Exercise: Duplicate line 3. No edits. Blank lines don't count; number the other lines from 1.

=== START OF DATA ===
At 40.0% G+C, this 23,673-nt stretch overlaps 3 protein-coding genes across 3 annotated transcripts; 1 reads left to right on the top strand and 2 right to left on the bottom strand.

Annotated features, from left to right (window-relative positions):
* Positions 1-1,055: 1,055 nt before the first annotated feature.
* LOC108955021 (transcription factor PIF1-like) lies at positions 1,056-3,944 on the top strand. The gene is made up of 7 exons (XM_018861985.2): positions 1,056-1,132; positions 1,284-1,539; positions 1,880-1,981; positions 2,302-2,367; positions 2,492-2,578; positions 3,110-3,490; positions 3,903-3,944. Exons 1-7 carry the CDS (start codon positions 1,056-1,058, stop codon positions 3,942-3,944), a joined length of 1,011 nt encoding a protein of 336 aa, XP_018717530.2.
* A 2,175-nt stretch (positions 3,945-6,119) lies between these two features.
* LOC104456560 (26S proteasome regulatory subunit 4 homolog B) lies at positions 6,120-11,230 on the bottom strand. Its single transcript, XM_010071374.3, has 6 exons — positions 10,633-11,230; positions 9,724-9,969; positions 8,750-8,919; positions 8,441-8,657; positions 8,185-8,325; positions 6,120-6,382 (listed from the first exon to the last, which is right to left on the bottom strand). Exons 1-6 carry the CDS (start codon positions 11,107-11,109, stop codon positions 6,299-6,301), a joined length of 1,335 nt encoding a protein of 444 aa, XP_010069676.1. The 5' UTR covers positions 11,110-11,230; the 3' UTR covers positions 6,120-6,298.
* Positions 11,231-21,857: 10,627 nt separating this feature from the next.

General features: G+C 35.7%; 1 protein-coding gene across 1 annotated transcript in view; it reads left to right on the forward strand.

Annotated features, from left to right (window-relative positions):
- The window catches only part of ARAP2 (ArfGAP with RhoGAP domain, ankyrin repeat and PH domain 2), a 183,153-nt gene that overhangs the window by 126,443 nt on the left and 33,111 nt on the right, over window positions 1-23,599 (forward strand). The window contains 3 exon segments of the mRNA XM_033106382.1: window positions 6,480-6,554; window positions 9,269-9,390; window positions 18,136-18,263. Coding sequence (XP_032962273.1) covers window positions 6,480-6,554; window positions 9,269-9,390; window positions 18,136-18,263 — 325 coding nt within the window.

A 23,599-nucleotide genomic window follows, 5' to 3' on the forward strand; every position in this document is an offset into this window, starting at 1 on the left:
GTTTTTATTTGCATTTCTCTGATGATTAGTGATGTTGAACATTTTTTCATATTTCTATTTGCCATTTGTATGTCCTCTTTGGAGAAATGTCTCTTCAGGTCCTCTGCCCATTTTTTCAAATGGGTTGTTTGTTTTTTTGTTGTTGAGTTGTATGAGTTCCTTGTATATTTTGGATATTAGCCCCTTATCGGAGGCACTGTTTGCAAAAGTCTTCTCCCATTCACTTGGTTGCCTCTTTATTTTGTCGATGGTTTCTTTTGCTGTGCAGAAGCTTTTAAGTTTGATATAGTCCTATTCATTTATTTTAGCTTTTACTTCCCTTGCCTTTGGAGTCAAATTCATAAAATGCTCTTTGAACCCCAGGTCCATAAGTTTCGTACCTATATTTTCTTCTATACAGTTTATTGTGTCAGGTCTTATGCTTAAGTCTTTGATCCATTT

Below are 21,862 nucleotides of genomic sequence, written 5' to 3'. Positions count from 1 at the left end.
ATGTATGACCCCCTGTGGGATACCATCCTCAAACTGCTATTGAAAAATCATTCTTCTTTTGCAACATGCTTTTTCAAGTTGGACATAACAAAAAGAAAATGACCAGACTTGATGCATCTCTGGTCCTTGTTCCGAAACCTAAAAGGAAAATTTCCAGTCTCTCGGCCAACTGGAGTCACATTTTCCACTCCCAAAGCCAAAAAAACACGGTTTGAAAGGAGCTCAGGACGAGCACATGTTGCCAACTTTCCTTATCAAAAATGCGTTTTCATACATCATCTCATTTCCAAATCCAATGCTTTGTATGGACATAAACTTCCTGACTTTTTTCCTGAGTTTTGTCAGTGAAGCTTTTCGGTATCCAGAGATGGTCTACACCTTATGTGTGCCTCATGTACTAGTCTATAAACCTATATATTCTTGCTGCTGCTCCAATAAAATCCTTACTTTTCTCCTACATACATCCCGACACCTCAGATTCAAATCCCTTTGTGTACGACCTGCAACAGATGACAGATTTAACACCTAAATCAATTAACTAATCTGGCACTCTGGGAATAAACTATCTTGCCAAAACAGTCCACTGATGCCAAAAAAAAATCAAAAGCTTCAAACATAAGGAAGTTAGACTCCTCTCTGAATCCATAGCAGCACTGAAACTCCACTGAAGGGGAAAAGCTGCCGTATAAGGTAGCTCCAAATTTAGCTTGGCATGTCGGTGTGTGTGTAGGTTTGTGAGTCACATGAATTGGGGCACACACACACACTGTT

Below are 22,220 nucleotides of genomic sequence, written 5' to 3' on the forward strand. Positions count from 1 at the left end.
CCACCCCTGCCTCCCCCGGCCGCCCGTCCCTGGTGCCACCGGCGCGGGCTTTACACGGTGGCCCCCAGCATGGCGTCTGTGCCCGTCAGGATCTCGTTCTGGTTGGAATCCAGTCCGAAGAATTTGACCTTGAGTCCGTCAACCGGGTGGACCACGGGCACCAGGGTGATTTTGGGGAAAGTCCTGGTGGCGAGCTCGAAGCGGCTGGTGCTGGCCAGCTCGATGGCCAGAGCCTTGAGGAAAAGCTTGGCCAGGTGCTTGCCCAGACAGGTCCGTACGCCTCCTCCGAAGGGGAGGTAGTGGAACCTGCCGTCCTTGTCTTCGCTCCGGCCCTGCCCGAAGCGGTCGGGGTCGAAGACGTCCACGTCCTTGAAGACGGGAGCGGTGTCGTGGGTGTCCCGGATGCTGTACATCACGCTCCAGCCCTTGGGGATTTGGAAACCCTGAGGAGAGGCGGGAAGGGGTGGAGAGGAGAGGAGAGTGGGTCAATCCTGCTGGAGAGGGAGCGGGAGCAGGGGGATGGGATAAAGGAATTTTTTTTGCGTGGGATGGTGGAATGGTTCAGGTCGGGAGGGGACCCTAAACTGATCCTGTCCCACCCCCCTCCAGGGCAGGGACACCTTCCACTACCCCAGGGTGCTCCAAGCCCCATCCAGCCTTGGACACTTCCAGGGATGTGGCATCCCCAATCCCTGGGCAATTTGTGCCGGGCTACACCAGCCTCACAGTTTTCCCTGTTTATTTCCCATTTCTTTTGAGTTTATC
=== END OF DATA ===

* Positions 1-1,055: 1,055 nt before the first annotated feature.